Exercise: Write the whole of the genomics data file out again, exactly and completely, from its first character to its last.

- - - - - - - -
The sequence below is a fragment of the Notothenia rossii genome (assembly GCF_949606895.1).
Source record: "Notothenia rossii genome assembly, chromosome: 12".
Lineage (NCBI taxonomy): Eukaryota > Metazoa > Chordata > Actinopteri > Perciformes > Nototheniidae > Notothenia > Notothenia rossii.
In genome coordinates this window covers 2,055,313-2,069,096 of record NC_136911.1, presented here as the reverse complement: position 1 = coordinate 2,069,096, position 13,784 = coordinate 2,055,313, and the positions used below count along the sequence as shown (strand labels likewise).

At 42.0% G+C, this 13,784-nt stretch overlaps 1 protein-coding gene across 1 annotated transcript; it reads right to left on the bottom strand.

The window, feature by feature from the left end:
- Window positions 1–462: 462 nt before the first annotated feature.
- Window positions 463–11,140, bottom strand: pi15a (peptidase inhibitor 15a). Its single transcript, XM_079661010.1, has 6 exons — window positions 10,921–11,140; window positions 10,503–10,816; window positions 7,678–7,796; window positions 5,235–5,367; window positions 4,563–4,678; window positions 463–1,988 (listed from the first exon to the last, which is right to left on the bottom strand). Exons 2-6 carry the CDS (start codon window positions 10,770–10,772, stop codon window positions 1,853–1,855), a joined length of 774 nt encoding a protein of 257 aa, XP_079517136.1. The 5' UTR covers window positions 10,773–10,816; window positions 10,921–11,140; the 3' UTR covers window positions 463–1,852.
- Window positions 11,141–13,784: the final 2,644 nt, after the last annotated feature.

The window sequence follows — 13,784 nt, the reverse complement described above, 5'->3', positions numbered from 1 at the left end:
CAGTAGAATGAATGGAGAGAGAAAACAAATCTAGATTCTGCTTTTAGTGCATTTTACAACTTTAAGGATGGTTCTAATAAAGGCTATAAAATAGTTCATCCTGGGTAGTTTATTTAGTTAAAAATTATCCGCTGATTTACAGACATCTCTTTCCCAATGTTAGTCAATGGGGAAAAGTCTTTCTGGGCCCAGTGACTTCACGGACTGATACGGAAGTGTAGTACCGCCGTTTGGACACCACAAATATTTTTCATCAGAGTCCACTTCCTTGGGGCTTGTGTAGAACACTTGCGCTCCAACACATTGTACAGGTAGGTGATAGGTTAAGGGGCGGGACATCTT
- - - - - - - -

The sequence below is a fragment of the Notothenia rossii genome (assembly GCF_949606895.1).
Source record: "Notothenia rossii genome assembly, chromosome: 12".
Lineage (NCBI taxonomy): Eukaryota > Metazoa > Chordata > Actinopteri > Perciformes > Nototheniidae > Notothenia > Notothenia rossii.
In genome coordinates this window covers 2,055,313-2,069,096 of record NC_136911.1, presented here as the reverse complement: position 1 = coordinate 2,069,096, position 13,784 = coordinate 2,055,313, and the positions used below count along the sequence as shown (strand labels likewise).

At 42.0% G+C, this 13,784-nt stretch overlaps 1 protein-coding gene across 1 annotated transcript; it reads right to left on the bottom strand.

The window, feature by feature from the left end:
- Window positions 1–462: 462 nt before the first annotated feature.
- Window positions 463–11,140, bottom strand: pi15a (peptidase inhibitor 15a). Its single transcript, XM_079661010.1, has 6 exons — window positions 10,921–11,140; window positions 10,503–10,816; window positions 7,678–7,796; window positions 5,235–5,367; window positions 4,563–4,678; window positions 463–1,988 (listed from the first exon to the last, which is right to left on the bottom strand). Exons 2-6 carry the CDS (start codon window positions 10,770–10,772, stop codon window positions 1,853–1,855), a joined length of 774 nt encoding a protein of 257 aa, XP_079517136.1. The 5' UTR covers window positions 10,773–10,816; window positions 10,921–11,140; the 3' UTR covers window positions 463–1,852.
- Window positions 11,141–13,784: the final 2,644 nt, after the last annotated feature.

The window sequence follows — 13,784 nt, the reverse complement described above, 5'->3', positions numbered from 1 at the left end:
CAGTAGAATGAATGGAGAGAGAAAACAAATCTAGATTCTGCTTTTAGTGCATTTTACAACTTTAAGGATGGTTCTAATAAAGGCTATAAAATAGTTCATCCTGGGTAGTTTATTTAGTTAAAAATTATCCGCTGATTTACAGACATCTCTTTCCCAATGTTAGTCAATGGGGAAAAGTCTTTCTGGGCCCAGTGACTTCACGGACTGATACGGAAGTGTAGTACCGCCGTTTGGACACCACAAATATTTTTCATCAGAGTCCACTTCCTTGGGGCTTGTGTAGAACACTTGCGCTCCAACACATTGTACAGGTAGGTGATAGGTTAAGGGGCGGGACATCTT